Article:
Organic electroluminescent device with double-layer sandwich structure is called OLED--Organic Light-Emitting Diode. The structure of a typical OLED device is shown in Fig 1, including:
Fig 1. OLED device structure
Commonly used host materials for OLEDs include fluorescent materials and phosphorescent materials. In recent years, researchers have developed a new generation of light-emitting materials by adjusting the energy changes of the triplet excited state and the singlet excited state to improve the exciton utilization rate. A typical new generation of luminescent materials is thermally activated delayed-fluorescence (thermally activated delayed-fluorescence, TADF) materials. After holes and electrons recombine to generate excitons, two excited state forms, singlet state and triplet state, will be generated due to the different electron spin symmetry. Among them, the singlet excited states (S1, S2...Sx) are generated by non-spin-symmetric ground state electrons, and a series of high-energy levels of Sx are quickly relaxed to the lowest energy level of S1, and then release energy back to the ground state S0 in the form of fluorescence; Similarly, triplet excited states (T1, T2…Ty) are formed by spin-symmetric ground-state electrons, and the higher-energy level Ty will relax to the lowest-energy level T1, and finally release energy in the form of phosphorescence, as shown in Fig 2(a). According to the spin statistics theory in the coupling law of quantum mechanics, the ratio of spin singlet excitons to spin triplet excitons is about 1:3. The design principle of TADF materials is to form a small energy gap (ΔEST) between S1 and T1 through molecular design, so that triplet excitons can achieve efficient reverse intersystem crossing from T1 to S1 under certain thermal excitation (RISC). as shown in Fig 2(b).
Fig 2. luminescent mechanisms for different organic electroluminescent materials (Xing, 2020)
The materials that make up OLEDs are mainly organic substances, which can be divided according to the types of organic substances. One is small molecules and the other is macromolecules. Fell reported a series of red light small molecule materials (Fig 3), each of which used 4,7-bis(thiophen-2-yl)benzo[C][1,2,5] Thiadiazole as the core, monofluorene or difluorene to modify the end group, and increase the solubility of the material through the alkyl chain of fluorene, and finally capped with trimethylsilyl, triphenylamine or benzofuran.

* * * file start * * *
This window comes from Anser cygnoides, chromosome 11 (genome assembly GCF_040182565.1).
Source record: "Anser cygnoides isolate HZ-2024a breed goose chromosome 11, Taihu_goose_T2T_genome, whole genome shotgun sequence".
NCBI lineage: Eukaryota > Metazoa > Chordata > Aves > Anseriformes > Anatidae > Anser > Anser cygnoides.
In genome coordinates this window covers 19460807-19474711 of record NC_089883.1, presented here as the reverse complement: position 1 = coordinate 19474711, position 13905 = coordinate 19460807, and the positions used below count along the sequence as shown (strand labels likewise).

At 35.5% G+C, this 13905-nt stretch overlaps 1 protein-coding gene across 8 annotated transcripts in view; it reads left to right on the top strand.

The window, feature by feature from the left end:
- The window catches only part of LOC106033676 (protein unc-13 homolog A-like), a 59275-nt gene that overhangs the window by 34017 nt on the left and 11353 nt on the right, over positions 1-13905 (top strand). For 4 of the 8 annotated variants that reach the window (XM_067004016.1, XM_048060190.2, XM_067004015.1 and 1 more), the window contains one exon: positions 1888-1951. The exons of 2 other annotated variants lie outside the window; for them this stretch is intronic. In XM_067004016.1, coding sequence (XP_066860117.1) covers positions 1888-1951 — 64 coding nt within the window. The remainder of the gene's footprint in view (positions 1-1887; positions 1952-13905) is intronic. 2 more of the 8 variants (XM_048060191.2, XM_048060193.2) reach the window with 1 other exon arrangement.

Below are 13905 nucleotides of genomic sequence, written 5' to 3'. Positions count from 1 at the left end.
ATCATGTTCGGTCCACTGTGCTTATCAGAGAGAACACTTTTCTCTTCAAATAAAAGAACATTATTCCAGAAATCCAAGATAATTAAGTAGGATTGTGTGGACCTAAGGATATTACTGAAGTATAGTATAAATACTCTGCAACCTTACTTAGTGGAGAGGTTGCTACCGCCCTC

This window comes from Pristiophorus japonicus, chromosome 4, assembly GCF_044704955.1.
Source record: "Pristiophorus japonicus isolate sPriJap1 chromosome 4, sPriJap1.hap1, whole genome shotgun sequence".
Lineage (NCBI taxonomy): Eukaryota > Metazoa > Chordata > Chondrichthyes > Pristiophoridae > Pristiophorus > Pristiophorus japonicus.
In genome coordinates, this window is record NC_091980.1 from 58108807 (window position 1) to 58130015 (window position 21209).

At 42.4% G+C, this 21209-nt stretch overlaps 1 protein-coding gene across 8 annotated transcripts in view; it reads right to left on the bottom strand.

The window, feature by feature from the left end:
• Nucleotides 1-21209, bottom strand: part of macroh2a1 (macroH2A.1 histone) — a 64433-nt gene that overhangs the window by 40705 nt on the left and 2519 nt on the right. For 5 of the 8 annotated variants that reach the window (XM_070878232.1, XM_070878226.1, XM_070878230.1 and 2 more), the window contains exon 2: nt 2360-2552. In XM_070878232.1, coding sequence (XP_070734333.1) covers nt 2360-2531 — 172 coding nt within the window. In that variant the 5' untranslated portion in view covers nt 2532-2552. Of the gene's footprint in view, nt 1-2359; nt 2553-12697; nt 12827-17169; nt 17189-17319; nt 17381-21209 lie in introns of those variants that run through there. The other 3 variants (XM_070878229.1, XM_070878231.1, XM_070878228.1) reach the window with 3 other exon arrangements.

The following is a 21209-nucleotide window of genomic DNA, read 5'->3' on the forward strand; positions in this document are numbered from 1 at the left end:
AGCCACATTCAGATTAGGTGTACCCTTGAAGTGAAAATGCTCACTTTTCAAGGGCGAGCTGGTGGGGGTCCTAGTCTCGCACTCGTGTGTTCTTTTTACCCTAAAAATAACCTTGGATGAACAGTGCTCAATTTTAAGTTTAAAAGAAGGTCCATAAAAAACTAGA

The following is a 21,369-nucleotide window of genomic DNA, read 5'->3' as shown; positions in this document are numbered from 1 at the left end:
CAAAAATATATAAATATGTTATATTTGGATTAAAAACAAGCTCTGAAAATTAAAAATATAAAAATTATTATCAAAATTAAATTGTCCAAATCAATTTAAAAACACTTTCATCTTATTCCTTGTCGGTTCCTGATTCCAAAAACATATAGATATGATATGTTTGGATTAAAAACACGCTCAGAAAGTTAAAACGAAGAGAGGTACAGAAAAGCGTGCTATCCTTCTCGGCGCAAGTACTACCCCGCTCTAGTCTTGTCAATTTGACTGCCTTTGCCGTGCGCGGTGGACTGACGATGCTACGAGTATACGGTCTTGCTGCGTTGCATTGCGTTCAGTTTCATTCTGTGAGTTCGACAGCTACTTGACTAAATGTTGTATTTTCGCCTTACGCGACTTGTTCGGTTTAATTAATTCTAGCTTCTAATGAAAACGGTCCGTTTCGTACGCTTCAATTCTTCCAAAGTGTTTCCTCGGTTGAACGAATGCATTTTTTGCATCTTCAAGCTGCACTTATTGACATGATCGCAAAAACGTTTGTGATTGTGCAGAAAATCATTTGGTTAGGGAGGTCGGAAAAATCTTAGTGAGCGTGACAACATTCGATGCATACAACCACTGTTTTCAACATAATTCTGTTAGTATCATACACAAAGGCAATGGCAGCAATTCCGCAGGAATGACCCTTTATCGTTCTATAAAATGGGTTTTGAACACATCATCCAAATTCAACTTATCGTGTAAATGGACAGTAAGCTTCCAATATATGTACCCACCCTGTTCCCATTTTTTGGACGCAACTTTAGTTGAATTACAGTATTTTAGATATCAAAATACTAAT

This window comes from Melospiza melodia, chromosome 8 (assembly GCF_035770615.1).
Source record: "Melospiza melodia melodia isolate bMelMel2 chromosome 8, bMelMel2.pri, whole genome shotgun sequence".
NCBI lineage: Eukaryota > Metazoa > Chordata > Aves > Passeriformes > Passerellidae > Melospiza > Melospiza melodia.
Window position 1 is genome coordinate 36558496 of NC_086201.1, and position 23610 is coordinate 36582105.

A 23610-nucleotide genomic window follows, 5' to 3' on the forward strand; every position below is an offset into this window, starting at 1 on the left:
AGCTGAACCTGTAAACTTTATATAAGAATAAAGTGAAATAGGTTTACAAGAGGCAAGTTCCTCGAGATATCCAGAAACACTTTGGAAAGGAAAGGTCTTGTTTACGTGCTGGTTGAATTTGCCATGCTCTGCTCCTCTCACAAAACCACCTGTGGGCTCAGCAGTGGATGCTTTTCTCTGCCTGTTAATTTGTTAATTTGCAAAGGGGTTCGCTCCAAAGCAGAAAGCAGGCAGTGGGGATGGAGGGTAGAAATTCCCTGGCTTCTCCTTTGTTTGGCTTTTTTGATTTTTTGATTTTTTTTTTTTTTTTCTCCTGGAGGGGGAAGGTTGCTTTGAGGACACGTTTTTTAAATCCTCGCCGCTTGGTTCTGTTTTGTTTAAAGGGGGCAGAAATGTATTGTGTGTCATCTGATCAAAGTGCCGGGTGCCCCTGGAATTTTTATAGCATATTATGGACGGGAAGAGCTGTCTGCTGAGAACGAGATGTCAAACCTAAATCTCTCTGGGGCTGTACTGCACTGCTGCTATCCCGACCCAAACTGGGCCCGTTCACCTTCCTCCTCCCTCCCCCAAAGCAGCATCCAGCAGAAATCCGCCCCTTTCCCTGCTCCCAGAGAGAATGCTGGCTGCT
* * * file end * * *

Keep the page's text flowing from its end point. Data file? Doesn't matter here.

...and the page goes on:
Fig 3. Chemical Structure of OLED small molecule materials
Compared with organic small molecule materials, polymer materials are easy to process and modify, more suitable for OLED technology, and have broad application prospects. Fluorene derivatives have wide band gaps, easy processing, strong fluorescence quantum efficiency and spectral stability, and are the most commonly used blue light conjugated polymerization units. Polyfluorene is a p-type material, dominated by hole transport, and the electron and hole transport is unbalanced. It usually needs to be modified by side chains or end groups to improve, such as introducing electron transport groups, end capping to block hole transport, etc. A polymer (the molecular formula is shown in Fig 4(1)) was reported that was obtained by introducing S,S-dioxygen-dibenzothiophene (SO) into the main chain of polyfluorene, and using triphenylamine (TA) at the same time capping to inhibit intramolecular charge transfer and enhance luminescence efficiency. Pendant fluorene polymers of carbazole and oxadiazole (PFCzOxd-co-PCzs and PFCzOxd-co-PPTZs, the molecular formula is shown in Fig 4(2)) were synthesized and characterized. Incorporation of carbazole or thiazine hole-transporting units in the fluorene framework improves the brightness and luminous efficiency of EL devices.
Fig 4. Chemical Structure of OLED Polymer Materials